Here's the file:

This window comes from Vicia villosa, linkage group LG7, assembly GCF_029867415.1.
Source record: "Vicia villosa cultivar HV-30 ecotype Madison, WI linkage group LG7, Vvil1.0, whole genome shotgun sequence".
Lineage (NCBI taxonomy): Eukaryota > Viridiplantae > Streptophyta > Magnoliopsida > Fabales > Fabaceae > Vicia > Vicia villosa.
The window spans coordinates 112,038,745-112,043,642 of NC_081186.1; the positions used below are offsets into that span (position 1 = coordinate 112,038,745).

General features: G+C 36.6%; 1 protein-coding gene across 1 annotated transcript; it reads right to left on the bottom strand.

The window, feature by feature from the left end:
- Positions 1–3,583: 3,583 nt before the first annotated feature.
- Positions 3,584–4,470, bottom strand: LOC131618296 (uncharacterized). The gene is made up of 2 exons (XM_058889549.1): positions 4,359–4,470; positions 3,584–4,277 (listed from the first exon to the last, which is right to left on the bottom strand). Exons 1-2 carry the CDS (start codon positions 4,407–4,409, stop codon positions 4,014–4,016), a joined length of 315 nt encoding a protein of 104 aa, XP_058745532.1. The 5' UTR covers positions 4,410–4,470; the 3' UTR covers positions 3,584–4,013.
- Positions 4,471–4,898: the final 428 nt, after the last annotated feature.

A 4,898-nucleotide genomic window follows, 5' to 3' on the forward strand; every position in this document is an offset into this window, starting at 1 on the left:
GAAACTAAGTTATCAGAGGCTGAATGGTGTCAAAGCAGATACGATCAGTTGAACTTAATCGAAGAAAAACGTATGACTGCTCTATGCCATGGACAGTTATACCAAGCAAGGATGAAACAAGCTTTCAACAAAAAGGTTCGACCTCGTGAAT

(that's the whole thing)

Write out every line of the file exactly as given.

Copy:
This window comes from Vicia villosa, linkage group LG7, assembly GCF_029867415.1.
Source record: "Vicia villosa cultivar HV-30 ecotype Madison, WI linkage group LG7, Vvil1.0, whole genome shotgun sequence".
Lineage (NCBI taxonomy): Eukaryota > Viridiplantae > Streptophyta > Magnoliopsida > Fabales > Fabaceae > Vicia > Vicia villosa.
The window spans coordinates 112,038,745-112,043,642 of NC_081186.1; the positions used below are offsets into that span (position 1 = coordinate 112,038,745).

General features: G+C 36.6%; 1 protein-coding gene across 1 annotated transcript; it reads right to left on the bottom strand.

The window, feature by feature from the left end:
- Positions 1–3,583: 3,583 nt before the first annotated feature.
- Positions 3,584–4,470, bottom strand: LOC131618296 (uncharacterized). The gene is made up of 2 exons (XM_058889549.1): positions 4,359–4,470; positions 3,584–4,277 (listed from the first exon to the last, which is right to left on the bottom strand). Exons 1-2 carry the CDS (start codon positions 4,407–4,409, stop codon positions 4,014–4,016), a joined length of 315 nt encoding a protein of 104 aa, XP_058745532.1. The 5' UTR covers positions 4,410–4,470; the 3' UTR covers positions 3,584–4,013.
- Positions 4,471–4,898: the final 428 nt, after the last annotated feature.

A 4,898-nucleotide genomic window follows, 5' to 3' on the forward strand; every position in this document is an offset into this window, starting at 1 on the left:
GAAACTAAGTTATCAGAGGCTGAATGGTGTCAAAGCAGATACGATCAGTTGAACTTAATCGAAGAAAAACGTATGACTGCTCTATGCCATGGACAGTTATACCAAGCAAGGATGAAACAAGCTTTCAACAAAAAGGTTCGACCTCGTGAAT